Girl Scout cookies have already caused a firestorm long before the first Thin Mints, Samoas or Peanut Butter Patties have been eaten this year.
CNN reported that the website HonestGirlScouts.com features a YouTube video calling for a boycott of Girl Scout cookies in response to a Colorado troop's decision to allow a 7-year-old transgender child into its troop. LGBT-rights groups have reported a grassroots movement of supporters buying Girl Scout cookies in response to the video.
The video was prompted by the case of Bobby Montoya, whose mother told a CNN affiliate in October that a troop leader initially told her that Bobby could not join the troop because Bobby "has boy parts," even though her child identifies as a girl.
The Girl Scouts of Colorado blamed the initial decision to exclude the child on ignorance of the Scouts' policy. "If a child identifies as a girl and the child's family presents her as a girl, Girl Scouts of Colorado welcomes her as a Girl Scout," said the Colorado Girl Scouts, in a statement to a CNN affiliate.
In the YouTube video, 14-year-old "Taylor" speaks out against Girl Scouts' acceptance of transgender boys.
Shanna Katz, a Denver resident and former Girl Scout, spearheaded an online campaign with Heidi Anderson to buy cookies from Montoya, although their drive halted when the Girl Scouts of Colorado said that Bobby is no longer interested in being a Girl Scout.
"However, they have reinforced their inclusivity statement, and I suggest we take this social networking power and use it to support the [Girl Scouts of America]," Katz wrote on Facebook. "Heidi and I came up with an idea; what if we all bought a [lot] [Girl Scouts] cookies from Bobby and [her] troop, showing our support, while allowing them to have the most successful cookie season in Colorado, maybe in the U.S."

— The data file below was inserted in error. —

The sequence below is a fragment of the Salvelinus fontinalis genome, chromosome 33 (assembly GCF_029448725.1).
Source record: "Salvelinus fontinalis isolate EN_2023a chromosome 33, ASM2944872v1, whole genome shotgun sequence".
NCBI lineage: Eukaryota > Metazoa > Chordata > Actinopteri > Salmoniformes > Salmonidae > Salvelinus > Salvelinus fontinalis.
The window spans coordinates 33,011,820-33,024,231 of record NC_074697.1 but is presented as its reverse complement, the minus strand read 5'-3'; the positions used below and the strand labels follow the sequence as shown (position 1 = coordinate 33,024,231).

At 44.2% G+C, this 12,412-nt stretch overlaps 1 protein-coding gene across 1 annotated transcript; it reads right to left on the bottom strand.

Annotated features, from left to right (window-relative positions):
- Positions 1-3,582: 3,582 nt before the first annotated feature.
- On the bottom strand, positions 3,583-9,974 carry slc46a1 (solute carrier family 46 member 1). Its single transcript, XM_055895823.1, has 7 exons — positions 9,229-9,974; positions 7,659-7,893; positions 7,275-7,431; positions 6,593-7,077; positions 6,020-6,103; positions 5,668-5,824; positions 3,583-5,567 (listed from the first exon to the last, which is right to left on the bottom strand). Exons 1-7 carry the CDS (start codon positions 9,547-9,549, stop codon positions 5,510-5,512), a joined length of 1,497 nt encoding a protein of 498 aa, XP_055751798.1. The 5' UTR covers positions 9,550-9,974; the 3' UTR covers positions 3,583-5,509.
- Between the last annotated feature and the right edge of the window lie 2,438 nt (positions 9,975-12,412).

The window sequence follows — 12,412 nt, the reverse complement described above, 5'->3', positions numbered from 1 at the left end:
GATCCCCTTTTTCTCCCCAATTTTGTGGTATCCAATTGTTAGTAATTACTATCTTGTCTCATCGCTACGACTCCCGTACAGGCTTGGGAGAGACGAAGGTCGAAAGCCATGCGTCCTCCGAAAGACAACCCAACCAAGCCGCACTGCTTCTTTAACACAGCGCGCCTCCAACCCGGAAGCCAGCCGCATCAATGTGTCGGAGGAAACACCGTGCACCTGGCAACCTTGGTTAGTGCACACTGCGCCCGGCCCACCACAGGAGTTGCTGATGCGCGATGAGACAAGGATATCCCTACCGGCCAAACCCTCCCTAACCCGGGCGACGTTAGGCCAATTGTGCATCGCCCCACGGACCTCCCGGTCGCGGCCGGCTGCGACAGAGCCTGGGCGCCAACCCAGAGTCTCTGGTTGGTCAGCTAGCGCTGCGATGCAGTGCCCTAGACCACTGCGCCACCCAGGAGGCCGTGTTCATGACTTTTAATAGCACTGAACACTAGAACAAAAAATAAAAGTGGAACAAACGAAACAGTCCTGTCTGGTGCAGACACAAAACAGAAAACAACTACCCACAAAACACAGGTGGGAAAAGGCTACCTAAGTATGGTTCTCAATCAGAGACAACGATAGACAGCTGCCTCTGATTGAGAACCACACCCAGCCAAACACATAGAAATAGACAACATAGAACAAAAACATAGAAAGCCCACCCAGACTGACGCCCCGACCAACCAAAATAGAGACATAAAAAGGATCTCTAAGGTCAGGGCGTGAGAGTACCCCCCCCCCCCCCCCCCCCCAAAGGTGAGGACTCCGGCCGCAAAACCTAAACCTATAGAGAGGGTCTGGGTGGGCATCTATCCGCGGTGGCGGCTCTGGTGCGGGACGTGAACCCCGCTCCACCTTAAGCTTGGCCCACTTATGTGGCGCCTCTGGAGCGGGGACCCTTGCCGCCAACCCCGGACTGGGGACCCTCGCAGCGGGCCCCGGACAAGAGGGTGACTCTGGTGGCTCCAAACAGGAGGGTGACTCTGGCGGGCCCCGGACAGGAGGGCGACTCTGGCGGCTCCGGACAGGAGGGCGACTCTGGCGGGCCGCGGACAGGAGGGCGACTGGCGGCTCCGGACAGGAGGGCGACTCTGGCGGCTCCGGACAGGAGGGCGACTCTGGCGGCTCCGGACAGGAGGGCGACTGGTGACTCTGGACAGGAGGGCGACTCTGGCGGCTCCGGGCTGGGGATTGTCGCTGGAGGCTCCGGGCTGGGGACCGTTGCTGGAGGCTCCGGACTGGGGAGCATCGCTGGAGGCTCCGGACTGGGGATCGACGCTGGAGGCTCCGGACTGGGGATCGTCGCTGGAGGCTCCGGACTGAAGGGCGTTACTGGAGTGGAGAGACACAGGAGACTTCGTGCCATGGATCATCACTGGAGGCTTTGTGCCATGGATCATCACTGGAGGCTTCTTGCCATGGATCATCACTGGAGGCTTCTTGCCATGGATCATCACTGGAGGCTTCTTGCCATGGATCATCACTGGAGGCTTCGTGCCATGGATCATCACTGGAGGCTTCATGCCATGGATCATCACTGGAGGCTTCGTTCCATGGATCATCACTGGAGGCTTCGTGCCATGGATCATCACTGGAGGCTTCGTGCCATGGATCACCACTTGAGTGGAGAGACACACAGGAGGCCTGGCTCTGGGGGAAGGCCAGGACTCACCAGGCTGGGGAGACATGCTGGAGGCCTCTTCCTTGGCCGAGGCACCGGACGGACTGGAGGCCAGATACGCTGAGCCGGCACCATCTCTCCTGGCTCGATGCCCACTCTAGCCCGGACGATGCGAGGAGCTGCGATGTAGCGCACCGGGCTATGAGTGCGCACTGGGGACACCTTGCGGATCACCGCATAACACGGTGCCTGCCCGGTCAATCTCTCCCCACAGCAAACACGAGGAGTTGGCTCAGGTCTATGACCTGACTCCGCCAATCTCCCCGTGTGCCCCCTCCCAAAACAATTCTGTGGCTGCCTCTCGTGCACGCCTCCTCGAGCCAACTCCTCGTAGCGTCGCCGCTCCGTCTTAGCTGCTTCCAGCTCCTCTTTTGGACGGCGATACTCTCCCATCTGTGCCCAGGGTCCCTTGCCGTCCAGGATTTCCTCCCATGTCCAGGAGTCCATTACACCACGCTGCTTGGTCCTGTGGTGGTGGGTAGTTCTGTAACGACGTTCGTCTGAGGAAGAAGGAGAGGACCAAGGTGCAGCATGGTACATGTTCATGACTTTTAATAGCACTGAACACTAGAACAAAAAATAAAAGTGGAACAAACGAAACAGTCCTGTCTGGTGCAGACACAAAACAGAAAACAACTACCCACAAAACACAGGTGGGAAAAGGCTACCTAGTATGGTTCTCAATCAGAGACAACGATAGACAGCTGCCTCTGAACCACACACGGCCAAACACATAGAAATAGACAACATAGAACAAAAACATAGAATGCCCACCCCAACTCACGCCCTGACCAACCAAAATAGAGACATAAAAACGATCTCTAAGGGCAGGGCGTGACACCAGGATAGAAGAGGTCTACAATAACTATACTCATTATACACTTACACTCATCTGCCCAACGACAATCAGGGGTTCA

Katz was a Girl Scout for years and recalled that the group stresses "open mindedness, tolerance, and acceptance of difference."
"Basically, as a Colorado resident who believes in equality, I've followed the story of Bobby Montoya since there was the issue of Bobby being allowed in the troop," Katz emailed Windy City Times. "I was ecstatic when [Girl Scouts of America] published their inclusitivity policy, and welcomed Bobby back into their troop. I was sad when troops across the country disbanded in reaction to this act of acceptance of all girls, but it was this recent YouTube video, from 'Taylor' that caught my attention.
"For someone who calls herself a Girl Scout to call [for] a message of hatred, and promote this boycott based on the Girl Scouts of America policy of inclusion, well, it was just time to do something. My friend Heidi posted Taylor's video, and mentioned that it would be nice if we could make Bobby the number-one seller in the U.S., to show our support and boycott the boycott. Both of us emailed the Girl Scouts of Colorado offices, and I started the event on Facebook to bring attention to it.
"I've decided to purchase as many boxes as my modest budget will allow and donate them to the local LGBTQ community center," Mara Morken, a lesbian stay-at-home mom in Fargo, N.D., told CNN. "I want to show support for GSUSA in their honorable decision to allow all girls to participate in their programs. However, I do not want that support to show itself on my thighs, so I will donate the entire cookie order."
The furor over Taylor's video has led to several video replies, such as one from a younger Girl Scout named Emma who stated she is "proud to support LGBT kids."